I am obviously something of a medical dinosaur. I trained in the UK. Once qualified as a doctor, I spent a year as a ‘House Officer’ befoer being granted full registration with the UK General Medical Council (the term House Officer based on the time when newly qualified doctors were compulsorily resident on the hospital grounds). Career progression was fairly straightforward, from House Officer…to Senior House Officer…to Registrar (post Membership exams)…then Senior Registrar…then finally Consultant. The Australian system is similar, from Intern…through to Resident…Senior Resident…Registrar…Consultant (post Fellowship). I gather the Americans run along the lines of Intern-Resident-Attending.
But all has changed. Speaking to Brits looking to migrate to Australia to escape the imminent collapse of the NHS, I am increasingly befuddled by the newspeak nomenclature of doctors-in-training. They seem to refer to themselves as FY1/FY2s (or F1s, F2s), CT1s, STs. They are forced to jump through arcane hoops (what the Dickens is an ARCP?). Moreover, they seem to be universally referred to as ‘trainees’.
Hearing a doctor being introduced as ‘Steve the ST4 trainee’ makes it sound as if Steve is here on work expereince from the local school, rather than a fully-qualified doctor, with several years postgraduate training under his belt, Membership of the College of Physicians and only a few months away from being a Consultant.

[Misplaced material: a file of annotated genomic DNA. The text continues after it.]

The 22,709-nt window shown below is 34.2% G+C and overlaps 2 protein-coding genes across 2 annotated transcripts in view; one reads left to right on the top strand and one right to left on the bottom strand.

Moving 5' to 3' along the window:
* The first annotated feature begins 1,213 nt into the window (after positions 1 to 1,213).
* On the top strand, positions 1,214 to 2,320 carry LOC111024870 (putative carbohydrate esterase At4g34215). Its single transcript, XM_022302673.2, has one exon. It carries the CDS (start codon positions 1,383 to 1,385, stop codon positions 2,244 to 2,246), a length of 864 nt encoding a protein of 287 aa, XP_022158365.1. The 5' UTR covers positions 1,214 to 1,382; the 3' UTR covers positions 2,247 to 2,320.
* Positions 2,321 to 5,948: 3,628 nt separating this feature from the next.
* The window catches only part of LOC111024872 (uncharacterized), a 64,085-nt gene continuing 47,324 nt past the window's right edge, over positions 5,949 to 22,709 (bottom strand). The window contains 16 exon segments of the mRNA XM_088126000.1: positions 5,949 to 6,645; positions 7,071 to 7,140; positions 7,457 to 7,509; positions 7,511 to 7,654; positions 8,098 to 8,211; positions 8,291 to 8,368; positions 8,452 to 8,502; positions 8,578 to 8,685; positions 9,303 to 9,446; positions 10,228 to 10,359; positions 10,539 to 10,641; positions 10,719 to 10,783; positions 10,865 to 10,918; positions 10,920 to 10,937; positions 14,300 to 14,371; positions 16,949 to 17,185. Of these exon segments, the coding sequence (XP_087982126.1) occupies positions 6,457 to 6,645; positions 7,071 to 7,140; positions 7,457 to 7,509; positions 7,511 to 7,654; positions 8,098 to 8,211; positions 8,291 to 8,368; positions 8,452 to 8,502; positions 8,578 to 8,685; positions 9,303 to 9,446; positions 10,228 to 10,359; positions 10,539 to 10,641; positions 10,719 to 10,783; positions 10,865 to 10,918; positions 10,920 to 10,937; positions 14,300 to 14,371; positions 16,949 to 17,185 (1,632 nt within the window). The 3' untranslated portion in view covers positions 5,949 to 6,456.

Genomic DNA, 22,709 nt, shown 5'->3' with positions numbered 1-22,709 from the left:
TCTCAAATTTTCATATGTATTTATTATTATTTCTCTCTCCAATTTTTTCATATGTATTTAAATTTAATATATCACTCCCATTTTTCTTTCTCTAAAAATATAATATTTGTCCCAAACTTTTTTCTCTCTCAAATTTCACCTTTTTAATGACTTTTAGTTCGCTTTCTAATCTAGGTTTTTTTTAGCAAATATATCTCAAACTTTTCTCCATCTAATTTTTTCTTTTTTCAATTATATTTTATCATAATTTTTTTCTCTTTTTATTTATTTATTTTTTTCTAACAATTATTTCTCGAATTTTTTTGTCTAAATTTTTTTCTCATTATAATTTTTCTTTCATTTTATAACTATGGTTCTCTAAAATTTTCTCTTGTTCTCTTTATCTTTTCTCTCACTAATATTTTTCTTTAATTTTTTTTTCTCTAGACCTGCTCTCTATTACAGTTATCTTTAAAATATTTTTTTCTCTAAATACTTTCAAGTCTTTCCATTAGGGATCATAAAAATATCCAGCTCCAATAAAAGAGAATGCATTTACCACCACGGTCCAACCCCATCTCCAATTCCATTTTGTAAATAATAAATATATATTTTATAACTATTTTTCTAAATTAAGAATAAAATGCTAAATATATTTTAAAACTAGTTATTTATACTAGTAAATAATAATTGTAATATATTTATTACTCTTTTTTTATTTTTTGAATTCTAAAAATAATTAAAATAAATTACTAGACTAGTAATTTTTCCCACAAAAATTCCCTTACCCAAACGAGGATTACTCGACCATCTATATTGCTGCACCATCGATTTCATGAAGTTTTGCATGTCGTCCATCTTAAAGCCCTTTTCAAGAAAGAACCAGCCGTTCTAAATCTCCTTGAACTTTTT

Meanwhile, every other man-and-his-dog seems to be granted some sort of increasingly long job title – it seems that everyone is a Consultant nowadays, or a Specialist – even if that means they are a ‘Consultant Specialist Podiatric Surgeon’ (or podiatrist to you and me) or a ‘Senior Specialist Nutritional Consultant’ (or dietician).
Some Human Resources officers in NHS Trusts even insist that doctors are not allowed to put the title ‘Doctor’ (Dr) on their name badges as this ‘would be confusing for patients’ as they are ‘just trainees’.
This, for some reason, makes me sad. It also cements in my mind the utter crassness of ‘Human Resources’, implying that people are objects to be manipulated, like widgets…rather than individuals. Highly trained and professional individuals in the case of those undertaking postgraduate training in the NHS.
In these days of #hellomynameis, one would think that it would be important to be clear not just about one;s name, but also about one’s seniority (or otherwise) in the medical hierarchy. The progression from House Officer through Registrar to Consultant was fairly clear, even to the lay public.
I can only gather that the abandonment of the title ‘Doctor’ and the confusing mishmash of names, as well as the general all-encompassing naming of these doctors as ‘trainees’ is about control. It certainly isn’t about being clear to patients.
“Good evening ladies and gentleman. We hope you have enjoyed your flight on British Airways flight 4567. Jane the trainee will be landing the aircraft shortly”
Which would you prefer as a patient? To be operated on by “Steve the trainee” or “Steve, Senior Registrar to Mr Spratt”?
Names are important, as are titles. Use them. A recent survey on Doctors.Net.UK supports the profession’s preference for the abandonment of the generic term of ‘trainee’. Yes these doctors are still undergoing training – but lets not forget that they are already qualified as doctors and are undergoing an arduous postgraduate training. Referring to them as ‘trainees’ really does imply that they have wondered in off the street for a few weeks work experience and are not to be trusted.
You can access the survey results and comments here.
The author is on DNUK and remains anonymous.